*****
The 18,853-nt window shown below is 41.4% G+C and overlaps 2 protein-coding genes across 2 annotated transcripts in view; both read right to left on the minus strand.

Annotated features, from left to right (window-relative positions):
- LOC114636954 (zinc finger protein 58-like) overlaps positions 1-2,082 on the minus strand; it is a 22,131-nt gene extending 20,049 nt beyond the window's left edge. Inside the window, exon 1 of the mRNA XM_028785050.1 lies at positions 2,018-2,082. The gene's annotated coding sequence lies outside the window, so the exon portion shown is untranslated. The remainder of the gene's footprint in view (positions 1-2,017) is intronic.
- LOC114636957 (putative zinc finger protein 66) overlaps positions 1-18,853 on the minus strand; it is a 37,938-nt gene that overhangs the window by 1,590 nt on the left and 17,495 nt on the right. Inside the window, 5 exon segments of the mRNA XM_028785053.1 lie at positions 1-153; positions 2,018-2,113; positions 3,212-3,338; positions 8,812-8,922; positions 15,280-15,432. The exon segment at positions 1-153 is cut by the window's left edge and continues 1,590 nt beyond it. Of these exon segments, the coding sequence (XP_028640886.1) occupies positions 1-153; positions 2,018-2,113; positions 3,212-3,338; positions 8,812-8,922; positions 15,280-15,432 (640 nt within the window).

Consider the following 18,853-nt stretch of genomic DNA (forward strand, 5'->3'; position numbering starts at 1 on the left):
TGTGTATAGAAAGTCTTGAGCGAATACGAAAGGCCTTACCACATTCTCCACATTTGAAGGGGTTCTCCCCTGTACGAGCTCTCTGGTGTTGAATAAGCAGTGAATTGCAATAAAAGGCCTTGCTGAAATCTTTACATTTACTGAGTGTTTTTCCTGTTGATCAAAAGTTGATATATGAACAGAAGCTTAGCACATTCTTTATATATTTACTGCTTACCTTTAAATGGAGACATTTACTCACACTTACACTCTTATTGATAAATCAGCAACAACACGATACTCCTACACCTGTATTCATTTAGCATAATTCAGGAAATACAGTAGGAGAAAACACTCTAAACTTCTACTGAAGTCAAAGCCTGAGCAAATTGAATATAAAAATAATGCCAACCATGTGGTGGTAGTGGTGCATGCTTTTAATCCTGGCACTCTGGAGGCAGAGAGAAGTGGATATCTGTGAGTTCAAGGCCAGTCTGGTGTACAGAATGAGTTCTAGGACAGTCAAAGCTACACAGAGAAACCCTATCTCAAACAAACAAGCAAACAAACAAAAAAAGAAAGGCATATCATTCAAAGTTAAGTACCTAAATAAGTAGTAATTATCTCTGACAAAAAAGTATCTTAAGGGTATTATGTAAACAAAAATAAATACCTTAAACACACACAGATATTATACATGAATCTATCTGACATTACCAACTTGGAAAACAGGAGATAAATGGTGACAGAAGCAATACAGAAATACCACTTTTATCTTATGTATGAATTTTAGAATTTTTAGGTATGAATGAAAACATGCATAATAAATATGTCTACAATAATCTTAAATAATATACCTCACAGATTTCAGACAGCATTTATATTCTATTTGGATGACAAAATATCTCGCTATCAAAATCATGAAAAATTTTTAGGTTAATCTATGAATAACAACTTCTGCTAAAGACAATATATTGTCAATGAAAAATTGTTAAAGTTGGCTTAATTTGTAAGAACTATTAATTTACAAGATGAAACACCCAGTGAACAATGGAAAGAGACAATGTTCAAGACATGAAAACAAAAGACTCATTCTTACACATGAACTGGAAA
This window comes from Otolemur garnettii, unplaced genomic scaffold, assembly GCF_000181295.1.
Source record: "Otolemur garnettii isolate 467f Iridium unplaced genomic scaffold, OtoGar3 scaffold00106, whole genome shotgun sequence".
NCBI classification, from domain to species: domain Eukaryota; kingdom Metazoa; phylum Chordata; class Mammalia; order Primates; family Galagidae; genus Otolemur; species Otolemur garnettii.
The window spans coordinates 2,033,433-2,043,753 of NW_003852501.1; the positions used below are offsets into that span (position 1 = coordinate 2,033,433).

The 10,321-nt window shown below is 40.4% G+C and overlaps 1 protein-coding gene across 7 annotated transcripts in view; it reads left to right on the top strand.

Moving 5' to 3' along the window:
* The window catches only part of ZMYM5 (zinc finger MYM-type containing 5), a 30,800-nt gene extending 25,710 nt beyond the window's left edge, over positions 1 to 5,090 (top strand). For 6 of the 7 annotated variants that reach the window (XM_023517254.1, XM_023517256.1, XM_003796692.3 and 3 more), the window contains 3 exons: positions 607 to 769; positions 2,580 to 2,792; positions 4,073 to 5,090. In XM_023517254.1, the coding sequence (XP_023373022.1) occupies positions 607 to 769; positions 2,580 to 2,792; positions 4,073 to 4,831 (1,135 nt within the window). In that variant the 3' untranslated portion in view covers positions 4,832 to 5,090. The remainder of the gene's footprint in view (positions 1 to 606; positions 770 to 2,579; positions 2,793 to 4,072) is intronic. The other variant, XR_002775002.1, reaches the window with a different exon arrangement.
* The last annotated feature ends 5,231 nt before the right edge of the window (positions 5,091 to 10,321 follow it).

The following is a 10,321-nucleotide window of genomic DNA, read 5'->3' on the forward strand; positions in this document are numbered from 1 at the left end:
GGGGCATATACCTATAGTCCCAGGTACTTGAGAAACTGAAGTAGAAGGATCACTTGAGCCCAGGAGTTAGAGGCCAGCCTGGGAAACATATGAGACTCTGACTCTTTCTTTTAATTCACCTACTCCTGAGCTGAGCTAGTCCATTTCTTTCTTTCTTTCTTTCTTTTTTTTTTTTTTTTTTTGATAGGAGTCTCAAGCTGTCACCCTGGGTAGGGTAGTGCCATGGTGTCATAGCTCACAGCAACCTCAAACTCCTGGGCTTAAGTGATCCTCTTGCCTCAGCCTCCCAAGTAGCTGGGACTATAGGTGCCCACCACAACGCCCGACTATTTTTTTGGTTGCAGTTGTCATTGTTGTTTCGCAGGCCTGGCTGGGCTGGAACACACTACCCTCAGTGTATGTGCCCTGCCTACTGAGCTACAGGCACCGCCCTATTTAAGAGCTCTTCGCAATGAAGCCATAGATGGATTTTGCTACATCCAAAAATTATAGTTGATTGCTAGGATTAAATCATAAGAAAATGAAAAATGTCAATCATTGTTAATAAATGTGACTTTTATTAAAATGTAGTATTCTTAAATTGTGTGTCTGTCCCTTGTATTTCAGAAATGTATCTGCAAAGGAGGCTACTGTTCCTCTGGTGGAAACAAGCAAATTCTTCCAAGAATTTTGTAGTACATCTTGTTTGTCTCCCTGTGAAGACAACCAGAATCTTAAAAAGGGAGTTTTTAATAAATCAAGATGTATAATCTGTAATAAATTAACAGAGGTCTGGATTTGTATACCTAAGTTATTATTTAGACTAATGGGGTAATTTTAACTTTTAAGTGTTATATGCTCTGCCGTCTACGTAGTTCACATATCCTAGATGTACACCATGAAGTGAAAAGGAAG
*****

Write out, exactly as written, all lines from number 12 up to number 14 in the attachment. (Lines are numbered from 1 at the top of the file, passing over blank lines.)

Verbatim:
Moving 5' to 3' along the window:
* The window catches only part of ZMYM5 (zinc finger MYM-type containing 5), a 30,800-nt gene extending 25,710 nt beyond the window's left edge, over positions 1 to 5,090 (top strand). For 6 of the 7 annotated variants that reach the window (XM_023517254.1, XM_023517256.1, XM_003796692.3 and 3 more), the window contains 3 exons: positions 607 to 769; positions 2,580 to 2,792; positions 4,073 to 5,090. In XM_023517254.1, the coding sequence (XP_023373022.1) occupies positions 607 to 769; positions 2,580 to 2,792; positions 4,073 to 4,831 (1,135 nt within the window). In that variant the 3' untranslated portion in view covers positions 4,832 to 5,090. The remainder of the gene's footprint in view (positions 1 to 606; positions 770 to 2,579; positions 2,793 to 4,072) is intronic. The other variant, XR_002775002.1, reaches the window with a different exon arrangement.
* The last annotated feature ends 5,231 nt before the right edge of the window (positions 5,091 to 10,321 follow it).